Bethia, like Brooks's other sympathetic young heroines, leans toward modern, proto-feminist sensibilities -- which makes it easy for contemporary readers to empathize and identify with her struggles. How enraging that her brother Makepeace, a poor, small-minded student, gets to study Latin and Greek, which she can only pick up by eavesdropping while slaving over his dirty linens and daily bread! How frustrating that "silence was a woman's sole safe harbor." The effect, at times, has the simple forcefulness of children's literature aimed at stirring a sense of righteous indignation in order to deliver reverberating, historically derived moral lessons. (Kathryn Stockett's The Help similarly manipulates our emotions by playing our enlightened, liberal sensibilities about race and domestic help against nasty attitudes from the not-so-distant past.)
Born and raised in Australia, Brooks sets her books in places she knows firsthand: parts of March unfold near her Virginia residence, and parts of People of the Book are set in Bosnia, where she worked as a correspondent for The Wall Street Journal. Caleb's Crossing is rooted in Martha's Vineyard, Brooks's current home -- and her love for the island comes through in lush descriptions of its natural beauty: "This morning, light lapped the water as if God had spilt a goblet of molten gold upon a ground of darkest velvet," she writes.
The effectiveness of historical fiction depends to a great extent on voice and details, and Brooks again proves her mastery of both. Bethia's narrative is steeped in a world where misfortunes -- including the untimely deaths of several siblings and her parents -- are thought to be just punishment by a vengeful God for sins that include "thirsting for forbidden knowledge" and despair: "Break God's laws and suffer ye his wrath. Well, and so I do. The Lord lays his hand sore upon me, as I bend under the toil I now have -- mother's and mine, both. The tasks stretch out from the gray slough before dawn to the guttered taper of night," 15-year-old Bethia writes.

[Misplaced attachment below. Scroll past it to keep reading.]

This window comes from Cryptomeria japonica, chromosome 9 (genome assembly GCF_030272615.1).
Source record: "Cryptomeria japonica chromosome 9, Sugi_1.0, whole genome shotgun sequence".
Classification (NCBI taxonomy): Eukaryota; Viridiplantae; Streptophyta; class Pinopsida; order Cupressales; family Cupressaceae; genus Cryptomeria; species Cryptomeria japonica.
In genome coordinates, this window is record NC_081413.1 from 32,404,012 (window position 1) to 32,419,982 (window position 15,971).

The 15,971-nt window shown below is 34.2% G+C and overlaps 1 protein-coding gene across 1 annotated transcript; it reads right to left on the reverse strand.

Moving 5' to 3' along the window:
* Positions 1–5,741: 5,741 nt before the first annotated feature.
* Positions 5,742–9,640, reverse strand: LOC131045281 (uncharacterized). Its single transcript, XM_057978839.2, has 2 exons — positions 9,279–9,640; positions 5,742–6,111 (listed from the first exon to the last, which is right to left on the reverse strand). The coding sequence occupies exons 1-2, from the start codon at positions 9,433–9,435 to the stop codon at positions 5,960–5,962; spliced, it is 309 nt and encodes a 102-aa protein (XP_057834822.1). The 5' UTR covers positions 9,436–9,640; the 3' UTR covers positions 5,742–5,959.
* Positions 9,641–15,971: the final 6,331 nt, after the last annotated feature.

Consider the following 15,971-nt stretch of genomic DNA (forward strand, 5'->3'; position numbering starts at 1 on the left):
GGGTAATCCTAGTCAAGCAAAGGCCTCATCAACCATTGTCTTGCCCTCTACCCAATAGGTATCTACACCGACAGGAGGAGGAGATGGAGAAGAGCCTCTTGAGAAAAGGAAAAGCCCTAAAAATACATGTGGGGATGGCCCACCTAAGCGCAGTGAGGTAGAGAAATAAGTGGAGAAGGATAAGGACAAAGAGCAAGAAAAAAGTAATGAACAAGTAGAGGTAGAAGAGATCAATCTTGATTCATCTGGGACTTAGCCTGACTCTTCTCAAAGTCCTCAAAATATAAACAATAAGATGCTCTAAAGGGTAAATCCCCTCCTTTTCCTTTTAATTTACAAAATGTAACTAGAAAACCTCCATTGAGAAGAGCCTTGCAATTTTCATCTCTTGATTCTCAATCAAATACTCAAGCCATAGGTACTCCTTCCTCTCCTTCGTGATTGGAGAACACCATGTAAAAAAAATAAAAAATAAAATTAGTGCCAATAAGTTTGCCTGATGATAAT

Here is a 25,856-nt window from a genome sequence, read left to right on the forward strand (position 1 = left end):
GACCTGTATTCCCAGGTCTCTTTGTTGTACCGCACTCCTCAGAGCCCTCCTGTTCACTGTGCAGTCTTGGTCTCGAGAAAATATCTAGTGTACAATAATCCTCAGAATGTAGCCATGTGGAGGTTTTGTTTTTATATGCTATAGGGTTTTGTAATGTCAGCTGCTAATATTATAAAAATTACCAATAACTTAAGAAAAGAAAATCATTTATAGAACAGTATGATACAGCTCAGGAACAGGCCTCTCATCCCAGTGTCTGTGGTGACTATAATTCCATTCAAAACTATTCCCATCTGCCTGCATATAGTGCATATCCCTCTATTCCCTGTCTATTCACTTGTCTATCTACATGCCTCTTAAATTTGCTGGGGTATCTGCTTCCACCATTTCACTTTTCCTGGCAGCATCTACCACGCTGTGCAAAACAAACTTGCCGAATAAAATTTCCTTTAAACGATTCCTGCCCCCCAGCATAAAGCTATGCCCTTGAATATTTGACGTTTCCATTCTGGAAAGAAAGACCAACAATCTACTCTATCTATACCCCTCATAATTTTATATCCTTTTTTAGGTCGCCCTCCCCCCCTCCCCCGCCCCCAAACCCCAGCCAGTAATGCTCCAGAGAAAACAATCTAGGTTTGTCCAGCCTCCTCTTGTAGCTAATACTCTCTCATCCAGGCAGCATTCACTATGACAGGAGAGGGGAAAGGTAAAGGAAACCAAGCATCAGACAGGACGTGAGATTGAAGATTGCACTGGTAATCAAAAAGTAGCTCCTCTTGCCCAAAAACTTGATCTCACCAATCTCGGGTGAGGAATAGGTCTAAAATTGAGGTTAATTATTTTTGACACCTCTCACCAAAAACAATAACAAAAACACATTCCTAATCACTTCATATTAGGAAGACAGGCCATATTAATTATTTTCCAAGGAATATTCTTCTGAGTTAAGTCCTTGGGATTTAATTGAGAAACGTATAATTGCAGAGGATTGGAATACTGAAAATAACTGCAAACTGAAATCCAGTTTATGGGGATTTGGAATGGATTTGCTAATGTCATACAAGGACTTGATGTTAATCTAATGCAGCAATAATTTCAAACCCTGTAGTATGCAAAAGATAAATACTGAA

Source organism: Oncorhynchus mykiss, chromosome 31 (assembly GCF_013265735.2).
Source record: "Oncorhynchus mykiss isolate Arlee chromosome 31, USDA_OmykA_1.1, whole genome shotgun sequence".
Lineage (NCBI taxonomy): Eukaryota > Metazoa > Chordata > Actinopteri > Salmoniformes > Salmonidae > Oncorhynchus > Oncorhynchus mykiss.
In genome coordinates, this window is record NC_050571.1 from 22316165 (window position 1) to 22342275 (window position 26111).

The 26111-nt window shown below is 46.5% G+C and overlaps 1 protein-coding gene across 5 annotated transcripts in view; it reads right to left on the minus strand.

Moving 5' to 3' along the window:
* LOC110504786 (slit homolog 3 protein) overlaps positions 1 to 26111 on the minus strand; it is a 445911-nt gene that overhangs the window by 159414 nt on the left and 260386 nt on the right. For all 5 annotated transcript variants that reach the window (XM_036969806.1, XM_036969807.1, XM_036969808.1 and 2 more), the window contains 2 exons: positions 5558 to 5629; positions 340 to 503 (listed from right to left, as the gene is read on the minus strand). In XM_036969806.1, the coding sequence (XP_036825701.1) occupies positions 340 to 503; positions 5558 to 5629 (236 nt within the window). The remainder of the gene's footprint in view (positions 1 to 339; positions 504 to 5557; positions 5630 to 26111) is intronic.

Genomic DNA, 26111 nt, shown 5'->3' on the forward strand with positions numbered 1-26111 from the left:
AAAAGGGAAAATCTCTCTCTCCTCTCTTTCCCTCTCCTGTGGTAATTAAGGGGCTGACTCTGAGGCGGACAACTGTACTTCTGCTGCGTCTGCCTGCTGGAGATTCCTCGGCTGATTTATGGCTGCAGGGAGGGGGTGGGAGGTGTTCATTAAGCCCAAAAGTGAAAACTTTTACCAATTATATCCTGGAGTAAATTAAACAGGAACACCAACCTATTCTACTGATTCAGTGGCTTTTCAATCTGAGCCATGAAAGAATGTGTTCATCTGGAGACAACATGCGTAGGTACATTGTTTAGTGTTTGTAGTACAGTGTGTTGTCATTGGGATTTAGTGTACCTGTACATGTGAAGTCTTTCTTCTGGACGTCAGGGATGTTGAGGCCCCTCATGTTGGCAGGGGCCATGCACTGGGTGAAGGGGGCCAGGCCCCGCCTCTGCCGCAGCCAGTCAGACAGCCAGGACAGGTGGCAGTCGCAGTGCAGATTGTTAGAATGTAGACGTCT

Brooks captures both the cadences and attitudes of English colonists with vocabulary to match: "square cap" for scholar, "salvage" for savage, and "sennight" for week. An unmarried pregnant woman is "bastard-bellied," "harlotized," and "forwhored." In contrast with her beloved home in bright and airy Great Harbor -- now called Edgartown -- Bethia describes the "smear and stench of English industry" in the "unlovely town" of Cambridge, where she is indentured as a servant in exchange for her brother's tuition at Master Corbett's Latin preparatory school: "cold and clemmed, and all is drudgery."
The story of Caleb's experiences at Harvard is less familiar than Bethia's personal saga of a young woman making her way in the world against cultural obstacles. Grounded in research -- including a "hair-tearingly aggravating" early history of the college replete with "reflexive racism" -- Brooks's animation of this little-known facet of American history underscores why one reads historical fiction. In an afterword, the author helpfully sets the record straight "by distinguishing scant fact from rampant invention." She also notes that, while other Native Americans from Martha's Vineyard have completed graduate degrees at Harvard since 1665, it is only this spring that the first Wôpanâak from the island since Caleb is due to receive an undergraduate degree there -- and a woman, no less. Progress!
Geraldine Brooks is a contemporary Australian novelist, but all her fictions transport us to other places and other times. From her 2001 Discover selection Year of Wonders to his 2005 Pulitzer Prize-winning March to her 2008 bestseller People of the Book, each novel created a separate, completely believable microcosm. In Caleb's Crossing, we enter late seventeenth century Massachusetts through the eyes of Bethia Mayfield, the outspoken daughter of a Bay Colony Calvinist minister. With the piqued curiosity of an adolescent, she crosses borders to become friends with the title character, the son of a Wampanoag chieftain. The convergences and the disparities of their lives form the core of this arresting historical novel.